"Be the Monkey" is a book-length conversation (or in fact a series of conversations) between the best-selling authors Barry Eisler and Joe Konrath on several topics relating to the current state of the publishing industry, and all the advantages of publishing your own works without the mediation of the large publishing houses. Konrath in particular has been writing and blogging on this topic for years, and Eisler has been "walking the walk" of self-publishing for quite some time as well. In fact, Eisler's own testimony might be the most persuasive argument in favor of doing self-publishing: he has turned down a half a million dollar book deal from one of the six major publishing houses. He has figured out, and correctly it seems, that being hamstrung with a contract did not make much sense for him any longer, either financially, or in any other respect. The freedom to choose your own book cover, distribution channels, marketing initiatives, and the price of your own books are too powerful of considerations to be left to third parties. Eisler's one big point, to which he returns repeatedly, is that historically the single biggest service that the publishing houses provided was the distribution networks for the physical books. With the demise of traditional bookstores, scaling back of libraries, the advent of Amazon, digital publishing, and printing-on-demand services this one big advantage for publishing houses is all but nonexistent.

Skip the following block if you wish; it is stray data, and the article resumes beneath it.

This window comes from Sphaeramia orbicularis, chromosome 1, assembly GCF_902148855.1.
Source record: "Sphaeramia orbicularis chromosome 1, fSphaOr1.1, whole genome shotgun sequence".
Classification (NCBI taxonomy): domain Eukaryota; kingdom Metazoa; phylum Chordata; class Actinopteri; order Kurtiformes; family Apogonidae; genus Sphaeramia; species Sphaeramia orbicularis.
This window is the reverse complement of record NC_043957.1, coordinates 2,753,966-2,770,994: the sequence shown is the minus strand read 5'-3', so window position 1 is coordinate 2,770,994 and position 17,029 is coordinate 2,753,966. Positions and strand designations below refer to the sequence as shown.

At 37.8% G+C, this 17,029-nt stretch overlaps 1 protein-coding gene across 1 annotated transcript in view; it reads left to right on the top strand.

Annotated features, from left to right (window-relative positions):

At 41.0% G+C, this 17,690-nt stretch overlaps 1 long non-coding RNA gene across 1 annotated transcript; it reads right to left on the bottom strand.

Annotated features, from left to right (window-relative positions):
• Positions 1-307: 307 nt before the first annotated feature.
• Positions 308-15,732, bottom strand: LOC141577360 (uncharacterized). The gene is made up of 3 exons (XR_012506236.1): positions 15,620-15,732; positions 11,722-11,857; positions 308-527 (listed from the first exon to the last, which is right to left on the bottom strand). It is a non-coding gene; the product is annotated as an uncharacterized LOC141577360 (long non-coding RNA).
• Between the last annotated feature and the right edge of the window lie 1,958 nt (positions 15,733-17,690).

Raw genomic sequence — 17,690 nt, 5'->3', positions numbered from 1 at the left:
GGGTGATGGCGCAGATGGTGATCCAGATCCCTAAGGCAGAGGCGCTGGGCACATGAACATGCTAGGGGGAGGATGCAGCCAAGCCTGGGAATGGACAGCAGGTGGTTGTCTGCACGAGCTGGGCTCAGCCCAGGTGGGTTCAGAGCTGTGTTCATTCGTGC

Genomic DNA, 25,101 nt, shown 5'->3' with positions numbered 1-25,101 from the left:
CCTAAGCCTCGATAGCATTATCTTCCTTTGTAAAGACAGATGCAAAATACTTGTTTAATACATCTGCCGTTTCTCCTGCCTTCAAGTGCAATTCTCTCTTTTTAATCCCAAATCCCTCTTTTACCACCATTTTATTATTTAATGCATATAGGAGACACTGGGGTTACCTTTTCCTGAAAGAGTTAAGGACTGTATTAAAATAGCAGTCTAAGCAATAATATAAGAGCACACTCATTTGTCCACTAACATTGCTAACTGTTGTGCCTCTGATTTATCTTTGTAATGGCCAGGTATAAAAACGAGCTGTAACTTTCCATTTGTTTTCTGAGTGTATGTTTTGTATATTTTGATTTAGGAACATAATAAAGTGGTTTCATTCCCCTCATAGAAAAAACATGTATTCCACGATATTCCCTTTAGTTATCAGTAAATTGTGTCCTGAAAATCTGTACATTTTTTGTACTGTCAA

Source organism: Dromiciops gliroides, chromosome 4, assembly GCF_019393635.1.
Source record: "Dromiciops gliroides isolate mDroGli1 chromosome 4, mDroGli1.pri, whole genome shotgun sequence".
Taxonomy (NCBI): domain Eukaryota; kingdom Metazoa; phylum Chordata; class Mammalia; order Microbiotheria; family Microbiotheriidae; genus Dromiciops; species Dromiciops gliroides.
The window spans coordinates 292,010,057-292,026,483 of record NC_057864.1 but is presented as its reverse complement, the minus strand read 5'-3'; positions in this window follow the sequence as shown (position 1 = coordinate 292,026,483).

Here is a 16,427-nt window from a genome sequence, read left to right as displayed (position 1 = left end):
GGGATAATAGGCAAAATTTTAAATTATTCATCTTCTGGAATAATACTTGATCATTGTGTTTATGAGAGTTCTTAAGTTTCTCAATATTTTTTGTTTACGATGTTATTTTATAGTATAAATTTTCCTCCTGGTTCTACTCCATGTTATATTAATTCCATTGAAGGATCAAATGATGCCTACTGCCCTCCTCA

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Most Recent Customer Reviews